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Aclaim a Group 1 first for Meade and Murphy as raiders complete clean sweep

Martyn Meade: all smiles after Aclaim's Group 1 triumph
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Martyn Meade was left toasting a "fairytale" first success at the highest level as Aclaim tenaciously won the Prix de la Foret to complete a remarkable clean sweep of the six Group 1s on the card for British- and Irish-trained horses.

It is the first time the visitors have been responsible for all six Group 1 winners on Arc day, and the victory capped a magnificent weekend for Meade, who sent out 50-1 shot Dolphin Vista to win the Cambridgeshire at Newmarket on Saturday.

Securing a Group 1 triumph had been Aclaim's season-long objective and he was sent off 5-2 favourite under 2014 champion apprentice Oisin Murphy, who was also gaining his first win at the top level.

Aclaim was briefly short of room at a crucial stage but he quickened well when in the clear and stuck his head down to register a three-quarter length win over fellow British raider So Beloved.

"Doesn't he really try, he reduces me to tears," exclaimed a delighted Meade. "He had every opportunity but then it was difficult and he just fought like a real warrior. He's a proper warrior and I love him to bits.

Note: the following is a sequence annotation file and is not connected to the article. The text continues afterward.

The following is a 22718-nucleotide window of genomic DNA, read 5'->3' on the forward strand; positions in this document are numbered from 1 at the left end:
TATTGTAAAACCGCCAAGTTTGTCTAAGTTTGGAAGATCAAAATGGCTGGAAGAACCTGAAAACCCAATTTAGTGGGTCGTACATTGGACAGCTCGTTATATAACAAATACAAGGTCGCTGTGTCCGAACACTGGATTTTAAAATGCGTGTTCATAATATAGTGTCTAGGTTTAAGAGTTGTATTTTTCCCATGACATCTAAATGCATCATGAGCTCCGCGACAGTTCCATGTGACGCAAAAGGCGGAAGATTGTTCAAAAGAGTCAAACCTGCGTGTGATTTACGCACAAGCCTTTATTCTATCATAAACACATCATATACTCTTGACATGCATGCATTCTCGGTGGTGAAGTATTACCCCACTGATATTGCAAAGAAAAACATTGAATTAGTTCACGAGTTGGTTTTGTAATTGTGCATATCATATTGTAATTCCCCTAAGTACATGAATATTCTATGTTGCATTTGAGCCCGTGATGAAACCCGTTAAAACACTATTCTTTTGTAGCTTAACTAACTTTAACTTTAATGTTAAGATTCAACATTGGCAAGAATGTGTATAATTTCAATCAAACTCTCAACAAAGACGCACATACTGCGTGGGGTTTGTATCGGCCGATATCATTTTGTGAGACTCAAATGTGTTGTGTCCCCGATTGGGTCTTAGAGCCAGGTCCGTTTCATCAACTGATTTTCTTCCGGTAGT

"He comes to his best at this time of year and he loves this soft ground. He copes with it, battles through it."

On the importance of a breakthrough Group 1 win, secured on Arc day at a stunning course such as Chantilly, Meade said: "It's a beautiful place to do it – it's just so exciting. It's particularly significant because it's a family affair as far as we're concerned. My son-in-law [Dermot Farrington] bred him. It's an absolute fairytale."


Sunday was not the first time French-trained horses had drawn a blank in the Group 1s on Arc day, for it also happened in 1985 – although there were only three of them: the Marcel Boussac (won by Midway Lady), Abbaye (Committed) and Arc (Rainbow Quest). They didn't win the Opera either, but it was only a Group 2 then.

The French also lost the Foret (Brocade) that year but won the Grand Criterium, now run as the Lagardere. However, those two races were run later in October.
John Randall

Not only was the Foret a sixth winner on the card for the British and Irish representatives but it was also a third one-two, with the David O'Meara-trained So Beloved finishing strongly to bag the runner-up spot.

So Beloved had finished only fourth in a conditions stakes at Haydock last month but O'Meara was not surprised to see such a bold effort.

He said: "Danny [Tudhope] said he was a bit tightened up by the horse outside him. When he got free he finished strongly.

"It's not a surprise to see him run that well. The race looked very similar to the Lennox, where he finished fifth beaten only a length and a half, having never come off the bridle without getting a run. He's a really talented horse."

Gallant front-runner Karar fared best of the home team in third, just a short head behind So Beloved, and trainer Francis Graffard said: "I thought he looked sure to get swamped but halfway up the straight he took off again and I knew he wouldn't crack.

"It was a great run. We'll carry on trying to win a Group 1 with him. Perhaps he can do it at Longchamp!"

Prix de la Foret result

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Doesn't he really try? He reduces me to tears
E.W. Terms